Key Lessons from Texas Tribune’s Successful Kickstarter Campaign

    by Jake Batsell
    November 5, 2013
    An image from the livestream of Sen. Wendy Davis' filibuster appears on the Texas Tribune's Kickstarter page. Credit: Screenshot/Texas Tribune/Kickstarter

    Editor’s note: This is the next installment of “Brass Tacks,” an occasional series on NewsBiz focusing on pragmatic advice for selected best practices in the business of digital news.


    “It’s not like you’re just casting it in stone and praying. You can adapt, based on what you’re seeing in the campaign.” -Rodney Gibbs

    The Texas Tribune, already boosting revenue through live events and corporate sponsorships, just notched another fundraising milestone: a successful Kickstarter campaign. It took a little more than three weeks for the Tribune to surpass its goal of $60,000 (plus a $10,000 matching pledge from the Knight Foundation) for equipment that will enable the Tribune to stream live video coverage of the 2014 Texas governor’s race.


    The Tribune’s Kickstarter campaign ended Oct. 22 after tallying $65,310, plus the additional $10,000 pledge from Knight and another $10,500 in checks. Nearly 20 percent of the amount pledged through Kickstarter came from Twitter referrals, compared to just less than 9 percent from Facebook. So, at least for this Kickstarter campaign, Twitter was twice as effective as Facebook.

    In recent months, news organizations have used Kickstarter to fund journalism projects ranging from the Center for Investigative Reporting’s FOIA Machine to ProPublica’s Investigating the Intern Economy to the more globally minded Worldcrunch Impact. (Garrett Goodman of Paris-based Worldcrunch reflected about his three takeaways from the crowdfunding experience.)

    I asked Chief Innovation Officer Rodney Gibbs to share some early lessons learned.


    Lessons learned

    Pre-launch prep is vital. Gibbs brainstormed with colleagues about what type of project to pitch. He reached out to friends (both journalists and non-journalists) who had found success with Kickstarter. He studied and heeded Kickstarter’s own advice, including the importance of creating a video and making sure the proposed project has a finite end. And even with all that preparation, Kickstarter still sent back the initial project proposal, asking for more specifics.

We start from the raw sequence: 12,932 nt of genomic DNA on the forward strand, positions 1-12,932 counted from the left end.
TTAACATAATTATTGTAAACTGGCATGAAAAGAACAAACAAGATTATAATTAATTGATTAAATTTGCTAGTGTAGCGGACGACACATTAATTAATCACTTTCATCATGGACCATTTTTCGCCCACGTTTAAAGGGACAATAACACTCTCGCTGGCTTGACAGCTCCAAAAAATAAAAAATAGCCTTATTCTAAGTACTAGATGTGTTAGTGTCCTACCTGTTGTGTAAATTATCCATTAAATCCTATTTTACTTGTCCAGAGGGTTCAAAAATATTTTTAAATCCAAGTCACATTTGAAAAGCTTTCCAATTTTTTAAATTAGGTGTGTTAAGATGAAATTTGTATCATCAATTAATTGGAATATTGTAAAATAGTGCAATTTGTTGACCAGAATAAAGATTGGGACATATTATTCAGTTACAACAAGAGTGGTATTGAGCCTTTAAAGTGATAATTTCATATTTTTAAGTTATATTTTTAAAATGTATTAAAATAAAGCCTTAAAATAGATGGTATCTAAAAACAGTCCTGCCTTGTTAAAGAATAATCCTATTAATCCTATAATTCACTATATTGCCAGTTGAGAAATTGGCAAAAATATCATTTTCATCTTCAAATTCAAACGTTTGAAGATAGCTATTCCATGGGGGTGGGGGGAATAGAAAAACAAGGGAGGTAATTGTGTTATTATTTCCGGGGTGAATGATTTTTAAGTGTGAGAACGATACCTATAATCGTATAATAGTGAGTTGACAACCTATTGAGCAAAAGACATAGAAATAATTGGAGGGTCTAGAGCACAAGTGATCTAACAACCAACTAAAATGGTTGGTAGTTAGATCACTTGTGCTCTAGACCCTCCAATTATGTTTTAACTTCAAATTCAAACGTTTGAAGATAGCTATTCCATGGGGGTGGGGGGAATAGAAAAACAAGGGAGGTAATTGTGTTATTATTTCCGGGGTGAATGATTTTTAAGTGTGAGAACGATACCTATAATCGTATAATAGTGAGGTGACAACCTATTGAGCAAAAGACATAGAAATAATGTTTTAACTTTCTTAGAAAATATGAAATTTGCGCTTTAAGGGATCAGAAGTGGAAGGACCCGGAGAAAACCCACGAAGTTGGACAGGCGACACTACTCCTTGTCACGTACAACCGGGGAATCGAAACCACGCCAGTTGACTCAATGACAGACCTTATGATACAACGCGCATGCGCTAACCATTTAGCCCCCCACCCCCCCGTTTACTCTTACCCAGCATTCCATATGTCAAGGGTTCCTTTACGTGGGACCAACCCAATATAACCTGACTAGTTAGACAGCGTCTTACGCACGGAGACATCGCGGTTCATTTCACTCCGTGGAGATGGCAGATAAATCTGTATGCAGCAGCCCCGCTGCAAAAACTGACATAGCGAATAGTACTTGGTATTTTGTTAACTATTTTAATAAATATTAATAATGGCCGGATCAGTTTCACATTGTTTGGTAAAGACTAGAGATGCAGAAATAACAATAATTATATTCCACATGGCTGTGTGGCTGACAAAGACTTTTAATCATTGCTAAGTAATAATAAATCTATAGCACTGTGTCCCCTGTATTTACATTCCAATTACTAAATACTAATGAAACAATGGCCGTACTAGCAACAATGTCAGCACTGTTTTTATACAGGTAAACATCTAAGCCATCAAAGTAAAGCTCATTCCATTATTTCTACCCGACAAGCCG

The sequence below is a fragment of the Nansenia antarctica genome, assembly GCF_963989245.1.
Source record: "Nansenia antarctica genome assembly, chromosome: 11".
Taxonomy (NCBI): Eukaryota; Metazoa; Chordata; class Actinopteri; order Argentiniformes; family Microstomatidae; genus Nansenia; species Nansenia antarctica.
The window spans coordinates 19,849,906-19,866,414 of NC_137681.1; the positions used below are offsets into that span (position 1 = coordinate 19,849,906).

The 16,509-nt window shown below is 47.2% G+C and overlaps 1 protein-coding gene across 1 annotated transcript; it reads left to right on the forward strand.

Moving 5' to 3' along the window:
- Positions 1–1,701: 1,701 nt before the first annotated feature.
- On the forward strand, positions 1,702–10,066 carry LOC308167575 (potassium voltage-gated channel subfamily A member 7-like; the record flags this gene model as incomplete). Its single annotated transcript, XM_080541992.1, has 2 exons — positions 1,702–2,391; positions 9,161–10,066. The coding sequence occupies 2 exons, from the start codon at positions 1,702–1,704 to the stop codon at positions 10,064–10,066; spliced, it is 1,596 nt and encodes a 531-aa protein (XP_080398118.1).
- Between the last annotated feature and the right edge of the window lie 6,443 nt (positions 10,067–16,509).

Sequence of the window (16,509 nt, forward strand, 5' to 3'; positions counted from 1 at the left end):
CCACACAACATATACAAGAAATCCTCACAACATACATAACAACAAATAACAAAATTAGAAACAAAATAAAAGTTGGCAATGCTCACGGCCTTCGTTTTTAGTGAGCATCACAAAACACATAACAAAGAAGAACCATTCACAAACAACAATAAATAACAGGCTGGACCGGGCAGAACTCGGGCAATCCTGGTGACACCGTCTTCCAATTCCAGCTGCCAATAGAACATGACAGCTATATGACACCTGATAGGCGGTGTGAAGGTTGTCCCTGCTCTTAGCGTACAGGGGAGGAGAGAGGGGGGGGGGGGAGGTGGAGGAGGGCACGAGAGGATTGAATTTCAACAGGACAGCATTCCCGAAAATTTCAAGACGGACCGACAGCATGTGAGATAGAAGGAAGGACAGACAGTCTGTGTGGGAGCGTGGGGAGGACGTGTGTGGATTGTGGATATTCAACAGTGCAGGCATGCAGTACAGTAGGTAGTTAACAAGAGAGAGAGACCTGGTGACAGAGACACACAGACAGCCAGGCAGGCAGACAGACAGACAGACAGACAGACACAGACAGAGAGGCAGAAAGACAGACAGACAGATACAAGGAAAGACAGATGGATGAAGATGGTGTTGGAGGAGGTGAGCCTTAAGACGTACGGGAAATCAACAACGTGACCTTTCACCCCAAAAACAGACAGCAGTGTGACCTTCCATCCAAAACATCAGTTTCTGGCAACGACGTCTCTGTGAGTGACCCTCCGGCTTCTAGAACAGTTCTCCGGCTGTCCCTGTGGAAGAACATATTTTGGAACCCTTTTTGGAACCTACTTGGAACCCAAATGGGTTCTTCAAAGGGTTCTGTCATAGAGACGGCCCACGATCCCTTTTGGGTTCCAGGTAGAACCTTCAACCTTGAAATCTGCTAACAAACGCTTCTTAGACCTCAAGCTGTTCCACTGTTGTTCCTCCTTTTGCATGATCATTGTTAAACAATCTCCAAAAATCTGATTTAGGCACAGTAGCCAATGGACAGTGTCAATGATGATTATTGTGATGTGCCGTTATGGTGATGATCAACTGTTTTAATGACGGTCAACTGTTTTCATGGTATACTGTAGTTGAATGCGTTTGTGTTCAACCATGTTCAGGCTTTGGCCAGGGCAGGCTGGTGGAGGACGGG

Craft a clear, succinct call to action. In the Tribune’s case, the appeal basically boiled down to eight words: Help us livestream the 2014 Texas governor’s race. “It’s kind of that proverbial elevator pitch,” Gibbs said. When making your fuller case, though, craft pitches catered to specific audiences, whether that means complete newcomers, fellow employees or die-hard supporters. For example, Gibbs’ blog post announcing the Kickstarter campaign safely assumed that most Tribune readers were familiar with the Wendy Davis filibuster coverage that inspired the livestreaming project, whereas the Tribune’s complete pitch on Kickstarter had more background information.

    Rally co-workers and make it easy for them to share. “A lot of people here want to help,” Gibbs said. “They’re just busy with their beat or their department.” So Gibbs made it easier for his colleagues to participate by sending out emails containing pre-written text for tweets and Facebook posts, as well as images to promote the campaign. “That helped people leverage their own communities,” he said. It also created internal momentum that pushed the Tribune through the mid-campaign “trough,” when interest typically wanes. (And it built a sense of office camaraderie that led to some hilarious but spooky rejected Kickstarter promos.)

    Aggressively spread the word — online and in person. The Tribune launched the Kickstarter campaign on the opening day of its annual public policy festival, where staffers talked it up in person. Two weeks later, an email blast to the Tribune’s membership list drew more than 300 clicks to the project’s Kickstarter page. And throughout the campaign, Tribune reporters and editors sent out constant reminders on Facebook and Twitter, creating enough buzz to draw tweets of support from the likes of national political bloggers Chris Cillizza and Ana Marie Cox.

    Adjust as you go along. “It’s not like you’re just casting it in stone and praying,” Gibbs said. “You can adapt, based on what you’re seeing in the campaign.” For example, as a post-launch incentive aimed to help reach the Knight Foundation’s challenge of 1,000 individual backers, the Tribune offered a button as a reward for anyone who contributed at least a dollar. Also, based on requests in response to the campaign, the Tribune committed to host a three-part webinar series to teach participants how to livestream.

    Jake Batsell (@jbatsell), an assistant professor of journalism at Southern Methodist University, is spending the 2013-14 academic year as a Texas Tribune Fellow based in Austin.

    This story originally appeared on NewsBiz.

    Tagged: brass tacks funding kickstarter texas tribune twitter

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